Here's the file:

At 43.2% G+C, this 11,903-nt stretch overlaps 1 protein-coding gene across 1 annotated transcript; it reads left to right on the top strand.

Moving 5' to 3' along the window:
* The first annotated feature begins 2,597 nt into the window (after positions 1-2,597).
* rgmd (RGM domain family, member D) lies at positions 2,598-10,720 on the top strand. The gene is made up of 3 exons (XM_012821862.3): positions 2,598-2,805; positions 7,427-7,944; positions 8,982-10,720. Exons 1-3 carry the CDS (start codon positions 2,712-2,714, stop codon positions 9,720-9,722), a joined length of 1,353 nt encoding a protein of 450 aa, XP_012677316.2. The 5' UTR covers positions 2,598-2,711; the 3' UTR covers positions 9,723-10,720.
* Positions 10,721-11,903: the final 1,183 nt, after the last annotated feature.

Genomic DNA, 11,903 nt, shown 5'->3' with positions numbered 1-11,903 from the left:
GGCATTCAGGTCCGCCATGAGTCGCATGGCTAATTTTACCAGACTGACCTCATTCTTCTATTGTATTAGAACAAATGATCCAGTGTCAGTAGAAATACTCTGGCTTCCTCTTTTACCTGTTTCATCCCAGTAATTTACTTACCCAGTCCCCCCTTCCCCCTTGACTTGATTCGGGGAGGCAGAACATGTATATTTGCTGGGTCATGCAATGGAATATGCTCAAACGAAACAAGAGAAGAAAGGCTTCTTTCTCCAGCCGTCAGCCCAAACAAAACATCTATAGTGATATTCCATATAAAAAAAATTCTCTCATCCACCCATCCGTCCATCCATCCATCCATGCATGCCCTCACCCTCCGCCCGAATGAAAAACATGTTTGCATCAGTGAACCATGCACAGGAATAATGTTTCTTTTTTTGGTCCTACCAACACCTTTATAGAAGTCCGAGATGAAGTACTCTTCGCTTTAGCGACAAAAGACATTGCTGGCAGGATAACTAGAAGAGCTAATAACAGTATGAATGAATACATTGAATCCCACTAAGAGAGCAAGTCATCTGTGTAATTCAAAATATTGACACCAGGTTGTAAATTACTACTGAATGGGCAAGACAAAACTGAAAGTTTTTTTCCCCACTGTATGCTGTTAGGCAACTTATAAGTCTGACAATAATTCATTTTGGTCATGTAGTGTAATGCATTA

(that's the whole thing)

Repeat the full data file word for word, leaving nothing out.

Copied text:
At 43.2% G+C, this 11,903-nt stretch overlaps 1 protein-coding gene across 1 annotated transcript; it reads left to right on the top strand.

Moving 5' to 3' along the window:
* The first annotated feature begins 2,597 nt into the window (after positions 1-2,597).
* rgmd (RGM domain family, member D) lies at positions 2,598-10,720 on the top strand. The gene is made up of 3 exons (XM_012821862.3): positions 2,598-2,805; positions 7,427-7,944; positions 8,982-10,720. Exons 1-3 carry the CDS (start codon positions 2,712-2,714, stop codon positions 9,720-9,722), a joined length of 1,353 nt encoding a protein of 450 aa, XP_012677316.2. The 5' UTR covers positions 2,598-2,711; the 3' UTR covers positions 9,723-10,720.
* Positions 10,721-11,903: the final 1,183 nt, after the last annotated feature.

Genomic DNA, 11,903 nt, shown 5'->3' with positions numbered 1-11,903 from the left:
GGCATTCAGGTCCGCCATGAGTCGCATGGCTAATTTTACCAGACTGACCTCATTCTTCTATTGTATTAGAACAAATGATCCAGTGTCAGTAGAAATACTCTGGCTTCCTCTTTTACCTGTTTCATCCCAGTAATTTACTTACCCAGTCCCCCCTTCCCCCTTGACTTGATTCGGGGAGGCAGAACATGTATATTTGCTGGGTCATGCAATGGAATATGCTCAAACGAAACAAGAGAAGAAAGGCTTCTTTCTCCAGCCGTCAGCCCAAACAAAACATCTATAGTGATATTCCATATAAAAAAAATTCTCTCATCCACCCATCCGTCCATCCATCCATCCATGCATGCCCTCACCCTCCGCCCGAATGAAAAACATGTTTGCATCAGTGAACCATGCACAGGAATAATGTTTCTTTTTTTGGTCCTACCAACACCTTTATAGAAGTCCGAGATGAAGTACTCTTCGCTTTAGCGACAAAAGACATTGCTGGCAGGATAACTAGAAGAGCTAATAACAGTATGAATGAATACATTGAATCCCACTAAGAGAGCAAGTCATCTGTGTAATTCAAAATATTGACACCAGGTTGTAAATTACTACTGAATGGGCAAGACAAAACTGAAAGTTTTTTTCCCCACTGTATGCTGTTAGGCAACTTATAAGTCTGACAATAATTCATTTTGGTCATGTAGTGTAATGCATTA